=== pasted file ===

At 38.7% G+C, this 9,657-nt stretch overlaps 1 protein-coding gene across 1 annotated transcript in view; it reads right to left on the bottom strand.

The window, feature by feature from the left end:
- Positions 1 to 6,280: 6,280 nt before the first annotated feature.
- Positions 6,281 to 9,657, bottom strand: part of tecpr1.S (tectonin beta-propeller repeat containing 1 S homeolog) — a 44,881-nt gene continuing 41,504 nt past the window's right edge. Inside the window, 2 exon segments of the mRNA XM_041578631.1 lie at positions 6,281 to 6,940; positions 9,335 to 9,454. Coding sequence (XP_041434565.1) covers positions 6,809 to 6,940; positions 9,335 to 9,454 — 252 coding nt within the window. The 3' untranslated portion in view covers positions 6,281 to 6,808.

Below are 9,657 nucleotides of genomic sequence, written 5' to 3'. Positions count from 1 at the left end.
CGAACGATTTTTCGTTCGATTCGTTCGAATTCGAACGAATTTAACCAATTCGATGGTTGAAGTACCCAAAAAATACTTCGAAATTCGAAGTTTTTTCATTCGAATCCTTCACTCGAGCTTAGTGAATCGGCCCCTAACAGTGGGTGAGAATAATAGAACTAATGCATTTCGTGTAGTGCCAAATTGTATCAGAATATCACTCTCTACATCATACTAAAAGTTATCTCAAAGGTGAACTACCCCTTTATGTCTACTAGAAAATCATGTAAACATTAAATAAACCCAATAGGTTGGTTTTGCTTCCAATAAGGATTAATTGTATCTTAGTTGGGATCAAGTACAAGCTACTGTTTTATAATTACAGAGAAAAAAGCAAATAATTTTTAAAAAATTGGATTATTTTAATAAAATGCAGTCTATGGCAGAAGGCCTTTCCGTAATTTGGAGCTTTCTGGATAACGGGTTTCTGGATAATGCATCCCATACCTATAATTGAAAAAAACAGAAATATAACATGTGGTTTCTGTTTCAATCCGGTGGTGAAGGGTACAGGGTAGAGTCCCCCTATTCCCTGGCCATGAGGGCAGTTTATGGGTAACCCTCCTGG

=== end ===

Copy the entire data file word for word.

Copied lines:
At 38.7% G+C, this 9,657-nt stretch overlaps 1 protein-coding gene across 1 annotated transcript in view; it reads right to left on the bottom strand.

The window, feature by feature from the left end:
- Positions 1 to 6,280: 6,280 nt before the first annotated feature.
- Positions 6,281 to 9,657, bottom strand: part of tecpr1.S (tectonin beta-propeller repeat containing 1 S homeolog) — a 44,881-nt gene continuing 41,504 nt past the window's right edge. Inside the window, 2 exon segments of the mRNA XM_041578631.1 lie at positions 6,281 to 6,940; positions 9,335 to 9,454. Coding sequence (XP_041434565.1) covers positions 6,809 to 6,940; positions 9,335 to 9,454 — 252 coding nt within the window. The 3' untranslated portion in view covers positions 6,281 to 6,808.

Below are 9,657 nucleotides of genomic sequence, written 5' to 3'. Positions count from 1 at the left end.
CGAACGATTTTTCGTTCGATTCGTTCGAATTCGAACGAATTTAACCAATTCGATGGTTGAAGTACCCAAAAAATACTTCGAAATTCGAAGTTTTTTCATTCGAATCCTTCACTCGAGCTTAGTGAATCGGCCCCTAACAGTGGGTGAGAATAATAGAACTAATGCATTTCGTGTAGTGCCAAATTGTATCAGAATATCACTCTCTACATCATACTAAAAGTTATCTCAAAGGTGAACTACCCCTTTATGTCTACTAGAAAATCATGTAAACATTAAATAAACCCAATAGGTTGGTTTTGCTTCCAATAAGGATTAATTGTATCTTAGTTGGGATCAAGTACAAGCTACTGTTTTATAATTACAGAGAAAAAAGCAAATAATTTTTAAAAAATTGGATTATTTTAATAAAATGCAGTCTATGGCAGAAGGCCTTTCCGTAATTTGGAGCTTTCTGGATAACGGGTTTCTGGATAATGCATCCCATACCTATAATTGAAAAAAACAGAAATATAACATGTGGTTTCTGTTTCAATCCGGTGGTGAAGGGTACAGGGTAGAGTCCCCCTATTCCCTGGCCATGAGGGCAGTTTATGGGTAACCCTCCTGG